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transport planning

It’s Time to Take the Bus!

Ahmad Iqbal Chaudhary's picture

Rapid motorization and traffic congestion are becoming a major challenge for large cities in the developing world, and generating significant economic and social costs. In Cairo, for instance, the World Bank estimates that congestion costs are as high as US$8 billion or 4% of the city’s GDP.

How to mainstream gender in transport? It should not be complicated for transport engineers

Julie Babinard's picture

The ambiguities surrounding the interpretation of the word gender and what it means to ‘mainstream gender’ in relation to transport could prove to be a significant obstacle to those who plan and provide transport infrastructure and services, especially in developing economies.

The necessity to ensure gender equality as a primary goal in all area(s) of social and economic development was highlighted at the United Nations Fourth World Conference held in Beijing, China in 1995 and the concept of gender mainstreaming was defined by the 1997 United Nations Economic and Social Council (ECOSOC) as 'a strategy for making women's as well as men’s concerns and experiences an integral dimension of […] the policies and programs in all political, economic and societal spheres so that women and men benefit equally and inequality is not perpetuated'.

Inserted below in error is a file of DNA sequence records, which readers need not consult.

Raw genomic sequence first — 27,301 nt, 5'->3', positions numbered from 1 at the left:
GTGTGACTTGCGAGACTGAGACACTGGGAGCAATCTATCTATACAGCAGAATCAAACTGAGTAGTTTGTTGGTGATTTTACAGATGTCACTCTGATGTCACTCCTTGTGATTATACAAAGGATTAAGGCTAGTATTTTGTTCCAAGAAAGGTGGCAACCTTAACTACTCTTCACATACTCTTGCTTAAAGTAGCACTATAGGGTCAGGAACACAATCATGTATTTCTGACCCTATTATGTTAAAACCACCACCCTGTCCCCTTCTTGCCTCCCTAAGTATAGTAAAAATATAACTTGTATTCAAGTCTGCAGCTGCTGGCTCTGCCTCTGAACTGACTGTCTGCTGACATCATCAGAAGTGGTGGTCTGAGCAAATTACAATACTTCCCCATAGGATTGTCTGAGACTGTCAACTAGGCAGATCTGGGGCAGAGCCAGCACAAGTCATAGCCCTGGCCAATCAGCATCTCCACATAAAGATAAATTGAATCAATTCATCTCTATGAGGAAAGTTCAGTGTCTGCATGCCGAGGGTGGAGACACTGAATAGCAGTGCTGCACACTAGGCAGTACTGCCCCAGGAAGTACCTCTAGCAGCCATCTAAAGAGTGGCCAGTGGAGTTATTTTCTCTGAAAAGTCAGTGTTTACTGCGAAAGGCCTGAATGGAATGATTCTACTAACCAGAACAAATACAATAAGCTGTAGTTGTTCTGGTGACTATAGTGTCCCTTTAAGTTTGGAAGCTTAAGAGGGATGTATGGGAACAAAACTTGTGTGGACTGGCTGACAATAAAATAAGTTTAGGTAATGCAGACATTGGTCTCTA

The transport sector at the World Bank has been a leader in gender mainstreaming. The transport sector, as is the case in many other aspects of cross-sectoral interventions, has been leading the way in its response to the mainstreaming effort. Significant research has been undertaken along with the delivery of successful operations to address the specific needs and constraints of men and women in transportation.

“What do you people have against pedestrians and bicycles?”

Holly Krambeck's picture

It doesn’t happen very often. Thank goodness. But there are times, very rare  times, when in our work, we experience a kind of mid-life crisis, when some external event sparks the realization that we have been traveling down a decision-path for so long, we’ve lost sight of something very important – when we stop and say, how did we get here?

It happened last month -- in Weihai, China’s Shandong Province, where we are working with the municipal government on the development of the city’s first Bus Rapid Transit (BRT) lines.